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Not enough women in the technology sector

According to a report by the research firm Gartner, the percentage of women taking on the job of Chief Information Officers has remained at 14% since 2004.  Sheryl Sandberg, Facebook COO and author of the best-selling book Lean In and passionate advocate of gender equality in the technology sector, in her address to the women at the Grace Hopper Celebration of Women in Computing in Houston, Texas, advocated for what, to her, are the key ingredients for women having a presence in the corporate world.  Negotiate for raises, be ambitious, seek out peer support, and above all, stay in the technology field.

Critics of Lean In have pointed out the fact that Sheryl Sandberg was not speaking for every woman.  Furthermore, it has been said that, far from improving working conditions for women, Sheryl Sandberg was in fact digging a hole for women.  The Feminist Wire, a feminist publication asked itself in which way Lean In will motivate patriarchal white males in corporate environment to change their belief system or the structures that support gender inequality.

Studies have shown in fact that the lack of women in the technology field is not due to a simple case of not leaning in.  Rather, it is due to more and more women wanting to work in environments that fulfil them.  Tina Nunno, a vice-president and fellow at Gartner said, “Women have become very intolerant of situations where they feel men who are not as qualified as them have been promoted over them.”  For Ms Nunno, the culture needs to change in the technology sector.  One way might be to do away with the “hero” mentality so often prevalent in that field.  While men are reputed to solve problems after they have occurred, the women in the tech industry tend more to identify and prevent problems from happening.  But in the race for promotion, men are the ones that are seen, because they have been seen when there was fire in the house.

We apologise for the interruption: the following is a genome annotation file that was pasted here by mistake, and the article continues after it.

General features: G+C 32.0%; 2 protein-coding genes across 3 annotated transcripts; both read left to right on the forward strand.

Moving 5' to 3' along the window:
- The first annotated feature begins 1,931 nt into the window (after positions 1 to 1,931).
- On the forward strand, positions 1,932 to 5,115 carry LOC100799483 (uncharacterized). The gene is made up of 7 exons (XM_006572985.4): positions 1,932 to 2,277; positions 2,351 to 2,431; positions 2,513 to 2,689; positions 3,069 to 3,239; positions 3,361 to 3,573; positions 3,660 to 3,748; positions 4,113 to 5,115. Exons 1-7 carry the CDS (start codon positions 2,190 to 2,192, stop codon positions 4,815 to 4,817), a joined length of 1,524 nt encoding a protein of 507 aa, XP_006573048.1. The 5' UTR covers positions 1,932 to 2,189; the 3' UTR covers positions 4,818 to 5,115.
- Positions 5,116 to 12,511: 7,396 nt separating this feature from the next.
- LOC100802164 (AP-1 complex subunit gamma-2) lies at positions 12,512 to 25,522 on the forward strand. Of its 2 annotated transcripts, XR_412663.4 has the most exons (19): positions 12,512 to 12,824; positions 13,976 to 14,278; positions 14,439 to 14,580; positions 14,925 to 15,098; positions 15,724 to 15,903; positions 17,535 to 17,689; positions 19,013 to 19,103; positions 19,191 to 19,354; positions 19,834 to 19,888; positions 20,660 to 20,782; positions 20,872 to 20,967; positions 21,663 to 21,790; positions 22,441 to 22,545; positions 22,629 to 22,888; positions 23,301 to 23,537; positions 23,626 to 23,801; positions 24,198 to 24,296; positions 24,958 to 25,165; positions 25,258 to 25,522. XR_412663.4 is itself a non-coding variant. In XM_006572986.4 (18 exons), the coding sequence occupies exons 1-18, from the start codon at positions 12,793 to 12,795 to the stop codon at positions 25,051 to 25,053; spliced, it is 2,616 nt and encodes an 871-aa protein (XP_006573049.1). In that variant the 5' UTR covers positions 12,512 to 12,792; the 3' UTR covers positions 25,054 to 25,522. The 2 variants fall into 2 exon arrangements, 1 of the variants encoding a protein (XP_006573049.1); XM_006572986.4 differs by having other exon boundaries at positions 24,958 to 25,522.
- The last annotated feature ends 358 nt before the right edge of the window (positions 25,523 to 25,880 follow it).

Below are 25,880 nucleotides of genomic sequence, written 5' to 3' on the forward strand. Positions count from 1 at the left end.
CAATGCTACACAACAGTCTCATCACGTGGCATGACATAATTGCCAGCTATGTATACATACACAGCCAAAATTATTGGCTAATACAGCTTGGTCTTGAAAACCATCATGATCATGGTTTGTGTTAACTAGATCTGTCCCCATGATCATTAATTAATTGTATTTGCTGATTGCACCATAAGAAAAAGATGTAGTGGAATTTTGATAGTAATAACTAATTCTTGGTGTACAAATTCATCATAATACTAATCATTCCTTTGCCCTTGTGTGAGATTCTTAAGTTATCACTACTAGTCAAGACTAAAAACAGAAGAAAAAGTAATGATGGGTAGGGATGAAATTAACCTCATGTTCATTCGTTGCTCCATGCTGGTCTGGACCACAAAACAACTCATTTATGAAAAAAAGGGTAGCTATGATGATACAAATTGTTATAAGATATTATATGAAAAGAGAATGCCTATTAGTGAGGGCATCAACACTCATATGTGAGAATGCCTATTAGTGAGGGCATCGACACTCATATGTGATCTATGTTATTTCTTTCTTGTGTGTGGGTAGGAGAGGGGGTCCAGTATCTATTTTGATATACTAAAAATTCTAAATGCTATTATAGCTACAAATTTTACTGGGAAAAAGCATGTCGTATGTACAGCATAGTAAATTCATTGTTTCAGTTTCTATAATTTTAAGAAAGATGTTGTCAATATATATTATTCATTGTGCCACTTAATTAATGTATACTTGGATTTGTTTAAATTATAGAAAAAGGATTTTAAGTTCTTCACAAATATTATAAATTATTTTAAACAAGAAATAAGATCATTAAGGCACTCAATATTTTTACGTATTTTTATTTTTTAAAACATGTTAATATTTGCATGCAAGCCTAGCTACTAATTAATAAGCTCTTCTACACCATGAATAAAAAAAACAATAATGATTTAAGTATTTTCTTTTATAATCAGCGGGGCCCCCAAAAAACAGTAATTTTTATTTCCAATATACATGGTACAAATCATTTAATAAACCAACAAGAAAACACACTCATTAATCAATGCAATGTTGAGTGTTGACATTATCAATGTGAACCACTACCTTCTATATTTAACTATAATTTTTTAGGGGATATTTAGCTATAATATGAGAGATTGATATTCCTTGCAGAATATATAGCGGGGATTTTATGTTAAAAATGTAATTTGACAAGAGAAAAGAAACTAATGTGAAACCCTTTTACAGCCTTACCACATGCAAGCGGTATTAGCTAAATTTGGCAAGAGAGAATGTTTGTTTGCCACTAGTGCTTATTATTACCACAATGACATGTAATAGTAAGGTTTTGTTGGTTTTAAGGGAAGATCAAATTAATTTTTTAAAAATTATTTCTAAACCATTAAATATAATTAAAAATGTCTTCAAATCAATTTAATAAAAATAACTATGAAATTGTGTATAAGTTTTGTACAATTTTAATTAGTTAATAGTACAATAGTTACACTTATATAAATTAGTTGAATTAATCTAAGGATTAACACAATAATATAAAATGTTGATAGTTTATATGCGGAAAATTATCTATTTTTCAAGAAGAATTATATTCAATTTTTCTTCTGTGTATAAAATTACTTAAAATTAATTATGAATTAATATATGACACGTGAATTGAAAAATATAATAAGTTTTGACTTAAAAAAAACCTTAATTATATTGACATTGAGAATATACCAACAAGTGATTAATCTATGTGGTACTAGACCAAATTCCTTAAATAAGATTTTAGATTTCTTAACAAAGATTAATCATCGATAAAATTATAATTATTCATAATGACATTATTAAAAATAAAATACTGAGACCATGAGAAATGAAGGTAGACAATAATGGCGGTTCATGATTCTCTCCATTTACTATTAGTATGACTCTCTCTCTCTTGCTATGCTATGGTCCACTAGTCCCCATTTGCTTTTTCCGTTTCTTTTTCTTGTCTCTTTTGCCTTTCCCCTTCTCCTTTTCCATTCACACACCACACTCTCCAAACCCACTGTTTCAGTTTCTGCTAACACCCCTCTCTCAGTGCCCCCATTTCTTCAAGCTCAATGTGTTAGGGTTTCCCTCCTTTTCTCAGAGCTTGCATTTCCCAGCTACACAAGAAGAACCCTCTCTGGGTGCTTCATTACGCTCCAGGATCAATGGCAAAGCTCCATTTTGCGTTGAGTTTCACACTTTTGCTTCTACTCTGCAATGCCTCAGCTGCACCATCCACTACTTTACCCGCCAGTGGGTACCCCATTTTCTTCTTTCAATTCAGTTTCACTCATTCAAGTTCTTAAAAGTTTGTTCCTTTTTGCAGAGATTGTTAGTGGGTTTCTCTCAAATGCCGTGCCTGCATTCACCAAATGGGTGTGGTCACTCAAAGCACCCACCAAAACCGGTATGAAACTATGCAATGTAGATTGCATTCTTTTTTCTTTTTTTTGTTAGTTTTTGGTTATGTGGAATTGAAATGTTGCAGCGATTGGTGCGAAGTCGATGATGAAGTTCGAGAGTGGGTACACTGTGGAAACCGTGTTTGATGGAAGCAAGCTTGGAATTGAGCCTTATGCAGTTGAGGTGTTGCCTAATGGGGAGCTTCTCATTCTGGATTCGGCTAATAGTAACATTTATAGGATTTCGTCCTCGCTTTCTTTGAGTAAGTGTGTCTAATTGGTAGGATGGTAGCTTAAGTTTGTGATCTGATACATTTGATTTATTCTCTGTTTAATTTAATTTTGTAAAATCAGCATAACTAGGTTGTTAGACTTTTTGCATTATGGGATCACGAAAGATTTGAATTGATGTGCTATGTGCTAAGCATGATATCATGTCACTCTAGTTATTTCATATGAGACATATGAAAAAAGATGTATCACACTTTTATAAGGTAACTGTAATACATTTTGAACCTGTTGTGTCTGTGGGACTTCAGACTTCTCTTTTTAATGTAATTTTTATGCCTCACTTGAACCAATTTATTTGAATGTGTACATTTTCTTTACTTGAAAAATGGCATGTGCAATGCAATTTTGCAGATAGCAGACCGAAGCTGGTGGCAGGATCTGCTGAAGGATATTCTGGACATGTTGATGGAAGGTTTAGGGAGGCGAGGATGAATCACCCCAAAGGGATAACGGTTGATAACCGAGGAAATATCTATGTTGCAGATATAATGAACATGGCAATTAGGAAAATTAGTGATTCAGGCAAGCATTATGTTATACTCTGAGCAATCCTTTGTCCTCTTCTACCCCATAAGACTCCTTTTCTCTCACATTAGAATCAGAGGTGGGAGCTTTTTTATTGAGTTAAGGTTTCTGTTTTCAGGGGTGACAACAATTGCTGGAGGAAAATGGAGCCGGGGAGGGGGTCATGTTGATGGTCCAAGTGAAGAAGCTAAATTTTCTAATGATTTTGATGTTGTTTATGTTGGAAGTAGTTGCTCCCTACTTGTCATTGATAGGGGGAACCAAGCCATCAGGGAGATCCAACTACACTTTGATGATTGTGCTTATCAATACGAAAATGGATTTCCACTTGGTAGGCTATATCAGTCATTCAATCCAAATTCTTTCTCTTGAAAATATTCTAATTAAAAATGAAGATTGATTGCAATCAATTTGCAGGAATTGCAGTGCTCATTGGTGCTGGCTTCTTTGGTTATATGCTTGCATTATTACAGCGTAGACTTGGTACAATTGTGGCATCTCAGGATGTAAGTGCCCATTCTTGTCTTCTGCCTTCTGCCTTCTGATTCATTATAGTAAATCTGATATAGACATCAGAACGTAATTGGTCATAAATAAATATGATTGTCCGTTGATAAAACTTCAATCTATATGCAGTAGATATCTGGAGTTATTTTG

So, staying in the field but on their terms is what many women are now doing.  Peer groups like Digital Mums or Women in Telecoms and Technology are being set up.  Groups like Women in Technology will only advertise jobs with companies that have committed to increasing the number of women in technology working for them.

Of course, it is imperative that governments join in, and the UK government is making inroads in that area.  Funds have been allocated with the Department for Business, Innovation and Skills to fund diversity programmes within the technology field.  Because as one of the critics of Lean In said, it isn’t about women’s lack of perseverance, it is about systematic inequality.  As Sheryl Sandberg rightly concluded her address, “I actually think we need to bring back the word feminist.”

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